Cooperative Freshwater Mussel Propagation/Culture Project
One of the goals of the Service is to stabilize and recover populations of depleted aquatic species, including mussels, and reduce the need for listing species under the Endangered Species Act. One of the strategies that is being undertaken to fulfill this goal is to develop propagation and culture procedures for threatened and endangered species indirectly, through the use of surrogate species. Hatchery personnel have recently completed a three-year research project designed to transfer mussel propagation/culture technology from the Tennessee Cooperative Fishery Research Unit (Unit) located at Tennessee Technological University, Cookeville, Tennessee, to the National Fish Hatchery System (NFHS). The project was funded with U.S. Army Corps of Engineer's Olmsted Lock and Dam mitigation monies. A total of $10,000 was provided to both the Unit and to the NFHS (i.e. Dale Hollow NFH, TN and Wolf Creek NFH, KY) in FY 2000. The NFHS was provided with an additional $10,000 in FY 2001 and FY 2002. In support of this project, hatchery and Unit personnel worked together to collect, propagate, and culture the wavy-rayed lampmussel (Lampsilis fasciola) and painted creekshell (Villosa taeniata) which are found in both the Tennessee and Cumberland River drainages. These species are surrogates for the endangered Cumberland bean (Villosa trabalis), an endangered mussel species also occurring in the Tennessee and Cumberland River drainages. Hatchery personnel were responsible for most aspects of culturing the juveniles with Unit personnel providing technical assistance as needed.
Mussels have a complex reproductive cycle. Sperm is released into the water by the males. This sperm is then drawn into the female were fertilization of the eggs takes place. These eggs develop into larval mussels called glochidia. When the glochidia mature, they must attach to the gills or fins of fish in order to continue their development. Some species of mussels expel large numbers of glochidia into the water where a few usually find a suitable host fish. Other species of mussels attract host fish through the use of a modified part of the mantle - a soft part of the body located at the outer edge of the shell - which mimics small forage fish. Large numbers of glochidia are then released into the water, increasing the chances that the glochidia will find a suitable place to attach. Once the glochidia attach to a host fish, they transform into juvenile mussels and drop off onto the bottom of the body of water.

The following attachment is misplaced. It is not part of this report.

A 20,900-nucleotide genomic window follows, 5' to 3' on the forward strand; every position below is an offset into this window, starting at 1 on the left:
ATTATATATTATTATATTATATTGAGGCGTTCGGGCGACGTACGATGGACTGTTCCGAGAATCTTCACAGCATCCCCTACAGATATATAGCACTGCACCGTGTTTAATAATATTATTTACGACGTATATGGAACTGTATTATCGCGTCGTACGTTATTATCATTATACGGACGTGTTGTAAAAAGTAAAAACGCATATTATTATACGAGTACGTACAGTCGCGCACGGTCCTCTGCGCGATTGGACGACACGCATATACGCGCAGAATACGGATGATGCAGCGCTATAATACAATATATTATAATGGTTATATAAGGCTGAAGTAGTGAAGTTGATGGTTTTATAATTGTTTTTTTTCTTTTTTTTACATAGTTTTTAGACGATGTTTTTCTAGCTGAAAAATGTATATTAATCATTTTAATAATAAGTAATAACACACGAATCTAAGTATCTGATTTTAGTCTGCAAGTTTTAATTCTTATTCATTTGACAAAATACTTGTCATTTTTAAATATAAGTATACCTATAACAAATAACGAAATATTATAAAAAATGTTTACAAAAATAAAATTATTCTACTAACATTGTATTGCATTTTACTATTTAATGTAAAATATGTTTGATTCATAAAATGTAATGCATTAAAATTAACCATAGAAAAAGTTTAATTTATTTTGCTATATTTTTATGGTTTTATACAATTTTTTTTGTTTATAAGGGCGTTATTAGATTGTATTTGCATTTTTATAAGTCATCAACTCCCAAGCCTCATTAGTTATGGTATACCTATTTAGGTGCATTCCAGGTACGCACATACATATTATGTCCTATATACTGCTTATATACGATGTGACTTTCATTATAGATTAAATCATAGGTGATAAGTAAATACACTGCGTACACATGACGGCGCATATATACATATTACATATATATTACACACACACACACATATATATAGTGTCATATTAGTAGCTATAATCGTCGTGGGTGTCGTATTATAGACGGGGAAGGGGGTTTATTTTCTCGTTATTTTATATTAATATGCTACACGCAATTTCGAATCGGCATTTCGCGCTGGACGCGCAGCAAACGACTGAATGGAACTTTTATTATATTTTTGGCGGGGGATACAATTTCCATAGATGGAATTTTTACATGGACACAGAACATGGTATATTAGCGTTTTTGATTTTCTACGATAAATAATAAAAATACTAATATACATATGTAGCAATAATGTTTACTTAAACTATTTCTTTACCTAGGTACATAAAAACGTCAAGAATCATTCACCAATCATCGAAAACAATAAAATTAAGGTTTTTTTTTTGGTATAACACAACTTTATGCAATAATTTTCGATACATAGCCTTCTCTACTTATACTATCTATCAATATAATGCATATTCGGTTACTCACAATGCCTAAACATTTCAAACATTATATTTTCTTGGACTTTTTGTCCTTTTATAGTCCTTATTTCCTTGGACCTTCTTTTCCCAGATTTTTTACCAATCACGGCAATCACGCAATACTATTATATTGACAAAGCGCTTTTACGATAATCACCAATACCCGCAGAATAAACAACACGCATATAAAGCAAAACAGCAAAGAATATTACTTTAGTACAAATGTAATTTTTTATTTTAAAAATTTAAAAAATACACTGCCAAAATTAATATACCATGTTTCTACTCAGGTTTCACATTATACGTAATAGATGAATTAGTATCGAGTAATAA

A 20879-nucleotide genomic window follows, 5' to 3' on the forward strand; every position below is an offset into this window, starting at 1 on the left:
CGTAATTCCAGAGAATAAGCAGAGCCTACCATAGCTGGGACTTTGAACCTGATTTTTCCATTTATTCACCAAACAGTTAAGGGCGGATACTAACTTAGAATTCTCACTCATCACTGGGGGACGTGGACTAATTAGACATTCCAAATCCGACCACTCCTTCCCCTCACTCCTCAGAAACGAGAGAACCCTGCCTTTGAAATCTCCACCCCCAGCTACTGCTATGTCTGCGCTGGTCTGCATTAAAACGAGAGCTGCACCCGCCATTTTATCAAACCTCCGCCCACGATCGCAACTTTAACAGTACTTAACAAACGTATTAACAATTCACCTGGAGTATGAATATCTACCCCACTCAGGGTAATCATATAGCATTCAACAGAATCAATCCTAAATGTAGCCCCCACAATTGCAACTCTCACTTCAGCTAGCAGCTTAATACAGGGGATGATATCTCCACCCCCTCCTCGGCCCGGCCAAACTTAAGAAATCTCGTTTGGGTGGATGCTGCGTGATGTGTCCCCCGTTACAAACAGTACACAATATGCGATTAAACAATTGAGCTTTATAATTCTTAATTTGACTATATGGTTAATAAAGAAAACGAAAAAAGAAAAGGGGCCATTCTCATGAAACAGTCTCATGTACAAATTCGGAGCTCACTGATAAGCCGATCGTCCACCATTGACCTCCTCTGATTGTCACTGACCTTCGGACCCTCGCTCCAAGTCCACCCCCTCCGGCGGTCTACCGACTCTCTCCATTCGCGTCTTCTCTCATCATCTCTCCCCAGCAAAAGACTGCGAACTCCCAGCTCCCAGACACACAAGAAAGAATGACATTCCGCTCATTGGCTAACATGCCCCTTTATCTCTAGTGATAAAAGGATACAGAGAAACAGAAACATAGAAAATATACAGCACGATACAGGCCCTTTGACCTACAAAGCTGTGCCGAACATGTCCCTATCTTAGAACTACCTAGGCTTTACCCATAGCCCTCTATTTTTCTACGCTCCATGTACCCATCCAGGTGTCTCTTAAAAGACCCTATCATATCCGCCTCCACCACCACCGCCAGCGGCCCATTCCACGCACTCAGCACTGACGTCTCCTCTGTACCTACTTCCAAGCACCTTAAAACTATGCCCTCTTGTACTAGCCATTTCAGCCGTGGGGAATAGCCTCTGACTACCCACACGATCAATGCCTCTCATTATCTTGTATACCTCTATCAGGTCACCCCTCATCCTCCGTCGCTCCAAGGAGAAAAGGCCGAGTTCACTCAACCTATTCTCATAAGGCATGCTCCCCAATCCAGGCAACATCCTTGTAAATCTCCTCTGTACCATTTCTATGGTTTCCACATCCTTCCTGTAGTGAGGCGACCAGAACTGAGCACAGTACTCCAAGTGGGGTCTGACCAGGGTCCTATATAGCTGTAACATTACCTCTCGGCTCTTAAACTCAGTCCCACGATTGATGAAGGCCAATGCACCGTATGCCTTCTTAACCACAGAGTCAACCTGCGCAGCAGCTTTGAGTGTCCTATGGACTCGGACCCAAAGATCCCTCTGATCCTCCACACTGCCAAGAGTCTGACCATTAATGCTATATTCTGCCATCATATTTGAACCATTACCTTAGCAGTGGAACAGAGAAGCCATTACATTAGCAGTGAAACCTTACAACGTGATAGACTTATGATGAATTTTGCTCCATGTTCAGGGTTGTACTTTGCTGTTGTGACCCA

Propagation is accomplished a bit differently at the hatchery. Hatchery and Unit personnel collect gravid female mussels from the wild. The female mussels are transported to the hatchery where the glochidia are flushed out of the mussels into a glass dish. Host fish, being maintained in aquaria at the hatchery, are then infested with these glochidia. Once the glochidia transform into juvenile mussels, they are siphoned off of the bottom of the aquariums and placed into culture systems.
As have other mussel holding facilities, Dale Hollow NFH and Wolf Creek NFH are experiencing problems keeping juvenile mussels alive for prolonged periods. The problem with growing some species of mussels is being able to meet their nutritional requirements. Survival after 60 days usually indicates that these organisms are utilizing the nutrients being supplied to them and are not solely dependent on energy derived from glycogen stored in the body. Developing techniques to enable long term survival and growth is important because the larger we can rear juvenile mussels, the better chance they have to survive when they are reintroduced into the wild.
One might ask, "Why bother? Why worry about an organism that most people never even see?" Freshwater mussels live on the bottom of streams, rivers, or lakes and are an important part of the food web. They are filter feeders, removing algae, bacteria and other organic material from the water, thereby helping to improve water quality. Mussels are, in turn, eaten by predators such as fish and racoons. These important roles support the cycle of life in the aquatic ecosystems in which these animals occur. Mussels are an important indicator species. They are easily affected by pollution and habitat alteration. Declining mussel populations are an indication that something is not right and corrective action is necessary. The specific goal of imperiled aquatic species recovery is part of the overall charge of ensuring fishable, swimable waters in sufficient quantity to meet the reasonable needs of Americans.